A fire was built on the beach and s’mores fixin’s were laid out. There was a local gal whacking open coconuts with a machete to offer ice cold coconut water (you could also get rum and vodka mixed in, but really, why mess with it).
In the dark, each cabana was lit a different color, the paper globes bobbed in the breeze, the marbles winked in and out…it was a thing to see. Impressive. I felt bad for as-yet-unmarrieds, because you can’t compete with this.
So, it’s pretty here. We woke to find that this is the view from our room:
We’re at a Marriott property, and they’re always nice, but this one is…grand. Huge columns holding up those open-air spaces that you see on TV. Massive ceramic urns. 10 ft tall concrete fish. Where do these things come from? It there a factory that just makes giant hotel decor? And can some one find me video of the 10 ft high fish factory floor? Or maybe the truck filled with them?
We hadn’t gotten our car yet, so we had to walk to breakfast. We ate at The Feral Pig (because why wouldn’t you?) and watched a chicken think about crossing the road. Service here is famously leisurely, so there was lots of time. Steve got something called a Feral Moco, which was a bed of fried rice topped with a burger, topped with pork belly, topped with fried eggs, topped with brown gravy. I got porky tacos.
They were under spiced and not very exciting. And it turns out chickens are EVERYwhere, so we didn’t even need that.
Seriously. There are chickens all over the place. Mostly roosters; it’s like a Fire Island for chickens.
On the walk back, Steve took his life into his own hands:
Look out! Bear shark! Wave!
We got our rental car from a local place for way WAY less than the chains were charging. It’s run by a couple that opened it as a way to live here. They used to visit every year and decided to find a way to move to the island. I can see how that would happen. Look at this:
Yes, I’m keeping an eye out for Vincent the dog and the smoke monster.
We went to the rehearsal for the wedding. It’s being held at a botanical garden. Plants here look fake, like silk plants you’d dismiss as unrealistic.
Of course it’s killing me to not know the names of these things, I’ll have to get an app or a book. Turns out this is where they grow those cell phone towers:
(Photo is at the end. Hard to edit on my phone)
I spent my time at the rehearsal dinner trying to avoid social interaction. Sadly, making small talk with strangers is not a thing that has gotten easier with age. I was looking enviously at the women with babies-they get to pretend the baby needs them. That sure made things easier. I should rent a baby for social occasions…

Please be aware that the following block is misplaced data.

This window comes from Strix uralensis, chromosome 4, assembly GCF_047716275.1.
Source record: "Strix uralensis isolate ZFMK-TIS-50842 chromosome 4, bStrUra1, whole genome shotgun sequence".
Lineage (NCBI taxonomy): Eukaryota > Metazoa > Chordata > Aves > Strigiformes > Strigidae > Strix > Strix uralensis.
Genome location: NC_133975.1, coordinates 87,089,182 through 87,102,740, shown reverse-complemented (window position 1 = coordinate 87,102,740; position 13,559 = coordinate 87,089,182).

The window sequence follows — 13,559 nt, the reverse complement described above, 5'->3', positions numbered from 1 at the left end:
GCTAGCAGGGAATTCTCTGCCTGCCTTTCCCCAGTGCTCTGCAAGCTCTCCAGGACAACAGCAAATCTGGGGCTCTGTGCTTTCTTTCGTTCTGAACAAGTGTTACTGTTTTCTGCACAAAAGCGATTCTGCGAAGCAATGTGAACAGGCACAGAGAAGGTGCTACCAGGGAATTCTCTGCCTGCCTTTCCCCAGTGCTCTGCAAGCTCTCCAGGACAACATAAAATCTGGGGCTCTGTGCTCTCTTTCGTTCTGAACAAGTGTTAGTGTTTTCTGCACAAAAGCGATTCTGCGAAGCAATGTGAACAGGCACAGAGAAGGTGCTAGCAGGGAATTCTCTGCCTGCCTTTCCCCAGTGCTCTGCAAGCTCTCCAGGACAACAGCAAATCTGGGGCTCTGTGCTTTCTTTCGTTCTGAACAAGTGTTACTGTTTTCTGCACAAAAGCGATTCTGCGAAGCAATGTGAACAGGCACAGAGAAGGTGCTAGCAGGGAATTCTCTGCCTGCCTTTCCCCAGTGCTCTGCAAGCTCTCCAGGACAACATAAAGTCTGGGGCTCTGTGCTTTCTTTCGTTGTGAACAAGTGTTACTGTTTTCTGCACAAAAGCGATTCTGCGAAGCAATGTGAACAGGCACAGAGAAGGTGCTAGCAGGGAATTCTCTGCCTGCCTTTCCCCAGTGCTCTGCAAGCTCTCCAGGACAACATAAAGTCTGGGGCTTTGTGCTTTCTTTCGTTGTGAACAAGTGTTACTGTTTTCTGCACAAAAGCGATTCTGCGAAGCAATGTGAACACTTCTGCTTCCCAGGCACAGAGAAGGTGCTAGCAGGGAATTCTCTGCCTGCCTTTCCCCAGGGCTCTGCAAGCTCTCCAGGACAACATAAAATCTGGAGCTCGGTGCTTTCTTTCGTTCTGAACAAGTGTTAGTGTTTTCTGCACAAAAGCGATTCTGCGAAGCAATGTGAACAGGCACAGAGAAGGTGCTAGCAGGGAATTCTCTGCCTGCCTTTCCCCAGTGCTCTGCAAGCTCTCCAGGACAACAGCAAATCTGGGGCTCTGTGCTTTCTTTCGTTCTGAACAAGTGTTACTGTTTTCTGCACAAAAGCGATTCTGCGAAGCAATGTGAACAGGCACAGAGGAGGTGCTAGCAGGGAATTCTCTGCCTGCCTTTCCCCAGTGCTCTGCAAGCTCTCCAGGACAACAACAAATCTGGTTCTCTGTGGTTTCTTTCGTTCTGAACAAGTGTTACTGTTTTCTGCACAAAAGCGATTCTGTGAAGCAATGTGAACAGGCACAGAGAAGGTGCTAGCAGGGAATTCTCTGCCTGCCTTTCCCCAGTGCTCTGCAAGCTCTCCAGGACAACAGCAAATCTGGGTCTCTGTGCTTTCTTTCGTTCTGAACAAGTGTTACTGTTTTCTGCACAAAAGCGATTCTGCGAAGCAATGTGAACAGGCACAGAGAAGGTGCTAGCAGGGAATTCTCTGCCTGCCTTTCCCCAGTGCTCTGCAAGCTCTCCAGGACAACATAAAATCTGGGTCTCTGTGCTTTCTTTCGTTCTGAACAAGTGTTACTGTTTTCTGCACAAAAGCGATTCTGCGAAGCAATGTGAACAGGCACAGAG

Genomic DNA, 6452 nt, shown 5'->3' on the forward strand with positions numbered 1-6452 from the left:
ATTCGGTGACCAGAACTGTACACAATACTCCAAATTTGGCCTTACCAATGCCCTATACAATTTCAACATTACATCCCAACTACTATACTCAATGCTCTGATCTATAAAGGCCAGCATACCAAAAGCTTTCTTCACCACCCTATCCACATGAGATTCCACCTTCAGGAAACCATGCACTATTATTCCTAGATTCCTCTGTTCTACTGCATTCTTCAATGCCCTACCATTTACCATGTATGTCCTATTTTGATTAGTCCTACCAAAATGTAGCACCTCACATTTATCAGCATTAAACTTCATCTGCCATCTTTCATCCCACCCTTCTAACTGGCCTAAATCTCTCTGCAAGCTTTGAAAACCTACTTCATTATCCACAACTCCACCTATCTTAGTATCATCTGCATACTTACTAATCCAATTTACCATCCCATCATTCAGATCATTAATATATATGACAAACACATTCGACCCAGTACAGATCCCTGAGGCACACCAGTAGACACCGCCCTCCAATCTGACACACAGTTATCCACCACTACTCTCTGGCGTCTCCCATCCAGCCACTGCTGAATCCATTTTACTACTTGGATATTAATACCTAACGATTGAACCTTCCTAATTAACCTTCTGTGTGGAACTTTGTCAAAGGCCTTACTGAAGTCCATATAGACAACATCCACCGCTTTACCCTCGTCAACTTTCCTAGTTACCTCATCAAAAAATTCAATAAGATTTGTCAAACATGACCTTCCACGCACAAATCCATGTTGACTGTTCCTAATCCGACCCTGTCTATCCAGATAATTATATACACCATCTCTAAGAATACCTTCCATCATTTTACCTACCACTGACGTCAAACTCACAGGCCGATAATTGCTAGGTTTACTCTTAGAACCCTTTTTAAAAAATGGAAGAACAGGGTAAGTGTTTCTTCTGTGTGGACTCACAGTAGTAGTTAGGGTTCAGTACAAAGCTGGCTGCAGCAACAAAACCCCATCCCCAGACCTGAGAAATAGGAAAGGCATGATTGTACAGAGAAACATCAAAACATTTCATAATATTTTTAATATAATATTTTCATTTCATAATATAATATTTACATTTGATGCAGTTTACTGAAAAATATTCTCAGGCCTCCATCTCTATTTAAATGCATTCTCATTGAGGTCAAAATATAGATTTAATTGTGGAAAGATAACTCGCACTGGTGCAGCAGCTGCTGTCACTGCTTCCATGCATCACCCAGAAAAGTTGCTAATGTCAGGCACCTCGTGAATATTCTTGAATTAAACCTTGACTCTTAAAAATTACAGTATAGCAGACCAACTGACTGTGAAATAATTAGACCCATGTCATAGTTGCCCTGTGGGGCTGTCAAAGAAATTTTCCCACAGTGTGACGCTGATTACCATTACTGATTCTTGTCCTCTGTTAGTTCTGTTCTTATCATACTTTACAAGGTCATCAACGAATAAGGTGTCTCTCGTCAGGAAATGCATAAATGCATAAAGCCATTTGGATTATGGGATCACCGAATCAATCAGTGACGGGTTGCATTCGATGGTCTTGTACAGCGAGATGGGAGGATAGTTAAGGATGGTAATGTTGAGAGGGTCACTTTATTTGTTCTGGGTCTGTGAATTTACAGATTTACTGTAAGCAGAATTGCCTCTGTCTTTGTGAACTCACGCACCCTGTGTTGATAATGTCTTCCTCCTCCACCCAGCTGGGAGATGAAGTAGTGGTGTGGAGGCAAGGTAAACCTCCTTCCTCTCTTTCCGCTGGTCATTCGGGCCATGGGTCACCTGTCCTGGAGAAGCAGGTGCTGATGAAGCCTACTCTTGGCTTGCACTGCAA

On one of my forays into solitude, I noticed that the night sky looks different. Logically, of course it does, but it was still weird. I’m no astronomer, but things were clearly not where they should be. And so MANY stars, really beautiful. Like everything else.
In the preview, it’s showing that the last two paragraphs are underlines and blue. Don’t know why. Not going to worry about it. I’m all Mahalo, yo.
We’re in Kauai! We left Dulles at 9am and arrived here around 7:45, which is 12:45 in Real Time. I’m trying to hang on until 10. So tired.
We flew Virgin from DC to LAX, Delta the rest of the way. It was like going from a well-maintained 2010 Infiniti to a 1986 K car. A K car filled with unhappy babies. We were grateful to finally land.
Waiting for the bags to arrive we got to hear a video being played over and over. The gist of it was “the ocean is a death trap, best to just stay on your room.” The oft repeated mantra was “when in doubt, don’t go out.” Actual quote: even when walking too close to the surf, a wave can knock you down and a rip current will take you.. And then “don’t panic,” which is fine for the Hitchikers Guide, but near useless if you put me in a phobia situation. I’ll maybe stay well up the beach with an umbrella drink, thanks. And I won’t pick up any tiki heads.
More when I’m awake and there is light by which to see.